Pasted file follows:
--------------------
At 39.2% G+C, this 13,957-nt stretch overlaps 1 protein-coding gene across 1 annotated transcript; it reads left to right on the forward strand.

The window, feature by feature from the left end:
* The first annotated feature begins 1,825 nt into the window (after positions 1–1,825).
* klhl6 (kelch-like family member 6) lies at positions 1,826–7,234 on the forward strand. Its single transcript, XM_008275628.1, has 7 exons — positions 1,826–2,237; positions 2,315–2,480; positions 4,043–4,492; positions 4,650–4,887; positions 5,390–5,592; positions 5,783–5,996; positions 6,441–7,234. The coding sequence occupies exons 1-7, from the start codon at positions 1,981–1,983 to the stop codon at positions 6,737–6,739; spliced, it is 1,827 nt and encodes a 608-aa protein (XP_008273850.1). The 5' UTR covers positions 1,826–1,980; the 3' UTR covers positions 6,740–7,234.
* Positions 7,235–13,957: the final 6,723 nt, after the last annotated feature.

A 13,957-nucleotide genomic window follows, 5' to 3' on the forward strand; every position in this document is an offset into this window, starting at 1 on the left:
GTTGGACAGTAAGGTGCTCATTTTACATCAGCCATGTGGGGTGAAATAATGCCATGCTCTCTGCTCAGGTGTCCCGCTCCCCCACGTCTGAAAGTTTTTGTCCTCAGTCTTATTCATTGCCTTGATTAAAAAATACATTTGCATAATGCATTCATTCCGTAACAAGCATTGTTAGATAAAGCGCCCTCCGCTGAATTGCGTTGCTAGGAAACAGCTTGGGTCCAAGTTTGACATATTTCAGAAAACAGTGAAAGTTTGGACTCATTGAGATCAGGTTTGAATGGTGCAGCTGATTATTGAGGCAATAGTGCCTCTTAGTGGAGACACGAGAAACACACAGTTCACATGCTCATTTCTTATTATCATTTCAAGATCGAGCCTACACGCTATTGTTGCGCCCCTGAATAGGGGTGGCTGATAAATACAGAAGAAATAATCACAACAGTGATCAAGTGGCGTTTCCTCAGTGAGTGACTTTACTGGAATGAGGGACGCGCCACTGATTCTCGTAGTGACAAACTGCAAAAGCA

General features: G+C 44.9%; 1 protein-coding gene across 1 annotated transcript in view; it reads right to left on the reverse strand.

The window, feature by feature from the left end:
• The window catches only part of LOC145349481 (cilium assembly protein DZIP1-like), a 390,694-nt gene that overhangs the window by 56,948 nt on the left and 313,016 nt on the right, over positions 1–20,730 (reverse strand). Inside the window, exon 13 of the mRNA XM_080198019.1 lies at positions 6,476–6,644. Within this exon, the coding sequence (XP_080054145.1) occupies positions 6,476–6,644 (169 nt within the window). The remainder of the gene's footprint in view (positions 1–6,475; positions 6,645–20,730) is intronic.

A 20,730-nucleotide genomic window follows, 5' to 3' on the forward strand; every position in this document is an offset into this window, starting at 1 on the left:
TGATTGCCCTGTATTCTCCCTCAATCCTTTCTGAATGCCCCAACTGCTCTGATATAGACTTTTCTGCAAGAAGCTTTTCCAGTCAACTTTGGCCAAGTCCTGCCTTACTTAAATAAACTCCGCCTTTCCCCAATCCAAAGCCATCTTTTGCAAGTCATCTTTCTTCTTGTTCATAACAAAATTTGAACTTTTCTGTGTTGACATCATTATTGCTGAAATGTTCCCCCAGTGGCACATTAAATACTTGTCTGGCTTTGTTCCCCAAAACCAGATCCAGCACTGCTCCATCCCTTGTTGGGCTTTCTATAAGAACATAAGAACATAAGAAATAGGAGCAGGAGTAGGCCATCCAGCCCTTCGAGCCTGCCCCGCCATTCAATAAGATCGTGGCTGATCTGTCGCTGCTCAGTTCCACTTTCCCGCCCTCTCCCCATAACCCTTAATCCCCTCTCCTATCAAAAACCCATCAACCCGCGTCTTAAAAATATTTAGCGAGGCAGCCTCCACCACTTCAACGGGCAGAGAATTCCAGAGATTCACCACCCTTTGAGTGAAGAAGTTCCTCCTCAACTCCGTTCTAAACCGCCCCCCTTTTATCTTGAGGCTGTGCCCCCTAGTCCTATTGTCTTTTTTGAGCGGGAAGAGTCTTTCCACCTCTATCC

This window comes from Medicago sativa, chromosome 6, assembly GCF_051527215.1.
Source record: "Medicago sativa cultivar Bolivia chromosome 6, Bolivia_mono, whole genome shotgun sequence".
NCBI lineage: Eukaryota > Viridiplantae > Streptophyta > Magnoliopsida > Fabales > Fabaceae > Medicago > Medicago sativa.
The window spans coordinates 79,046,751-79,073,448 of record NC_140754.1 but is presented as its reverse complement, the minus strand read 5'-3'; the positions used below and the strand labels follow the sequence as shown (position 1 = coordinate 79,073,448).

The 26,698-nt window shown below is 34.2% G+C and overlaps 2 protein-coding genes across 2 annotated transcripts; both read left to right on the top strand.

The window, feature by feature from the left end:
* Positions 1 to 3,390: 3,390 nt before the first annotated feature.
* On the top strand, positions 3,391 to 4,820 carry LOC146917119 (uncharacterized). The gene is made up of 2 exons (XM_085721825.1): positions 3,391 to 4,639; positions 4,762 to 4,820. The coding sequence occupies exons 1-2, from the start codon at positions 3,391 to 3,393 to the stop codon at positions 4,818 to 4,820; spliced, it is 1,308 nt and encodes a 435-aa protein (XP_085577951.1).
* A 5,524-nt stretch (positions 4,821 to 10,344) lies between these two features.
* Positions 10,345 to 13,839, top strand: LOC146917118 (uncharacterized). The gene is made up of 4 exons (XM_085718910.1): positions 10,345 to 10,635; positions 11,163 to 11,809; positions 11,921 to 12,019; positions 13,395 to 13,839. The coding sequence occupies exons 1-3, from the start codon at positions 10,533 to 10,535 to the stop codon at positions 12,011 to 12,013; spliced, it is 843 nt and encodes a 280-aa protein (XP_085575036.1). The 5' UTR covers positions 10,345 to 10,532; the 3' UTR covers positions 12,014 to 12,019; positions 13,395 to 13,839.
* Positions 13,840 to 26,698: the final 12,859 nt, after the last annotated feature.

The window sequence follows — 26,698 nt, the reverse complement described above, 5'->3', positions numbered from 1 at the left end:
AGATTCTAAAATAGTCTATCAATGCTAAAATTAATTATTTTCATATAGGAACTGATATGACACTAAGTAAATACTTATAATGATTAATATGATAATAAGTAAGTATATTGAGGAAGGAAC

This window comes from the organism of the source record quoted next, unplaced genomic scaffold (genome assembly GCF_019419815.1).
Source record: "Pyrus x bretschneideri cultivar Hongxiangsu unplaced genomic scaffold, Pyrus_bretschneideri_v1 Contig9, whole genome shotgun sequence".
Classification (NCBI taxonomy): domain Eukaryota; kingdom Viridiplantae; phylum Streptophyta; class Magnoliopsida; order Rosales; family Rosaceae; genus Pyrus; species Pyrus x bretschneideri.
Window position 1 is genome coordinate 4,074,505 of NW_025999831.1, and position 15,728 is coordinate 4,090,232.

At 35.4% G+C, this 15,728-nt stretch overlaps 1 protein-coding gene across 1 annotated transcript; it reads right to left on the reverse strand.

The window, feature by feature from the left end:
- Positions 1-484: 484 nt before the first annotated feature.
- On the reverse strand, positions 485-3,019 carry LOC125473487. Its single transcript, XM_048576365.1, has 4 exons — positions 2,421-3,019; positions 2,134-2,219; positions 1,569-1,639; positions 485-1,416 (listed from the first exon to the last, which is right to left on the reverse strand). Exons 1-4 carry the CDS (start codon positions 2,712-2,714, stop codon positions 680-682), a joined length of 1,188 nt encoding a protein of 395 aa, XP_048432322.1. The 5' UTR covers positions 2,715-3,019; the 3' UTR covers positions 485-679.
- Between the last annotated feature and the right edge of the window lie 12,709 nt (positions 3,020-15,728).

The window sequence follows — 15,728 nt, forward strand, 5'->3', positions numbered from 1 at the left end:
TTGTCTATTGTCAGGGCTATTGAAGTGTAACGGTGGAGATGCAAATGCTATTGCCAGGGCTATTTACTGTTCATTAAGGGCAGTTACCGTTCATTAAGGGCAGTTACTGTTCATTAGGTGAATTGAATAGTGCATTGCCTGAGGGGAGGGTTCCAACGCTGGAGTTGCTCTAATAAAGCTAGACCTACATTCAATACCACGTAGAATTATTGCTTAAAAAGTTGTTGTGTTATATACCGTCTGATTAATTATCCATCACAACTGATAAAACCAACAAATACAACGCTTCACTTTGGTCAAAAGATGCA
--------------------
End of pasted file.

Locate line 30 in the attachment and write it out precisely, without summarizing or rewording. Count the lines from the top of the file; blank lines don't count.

At 35.4% G+C, this 15,728-nt stretch overlaps 1 protein-coding gene across 1 annotated transcript; it reads right to left on the reverse strand.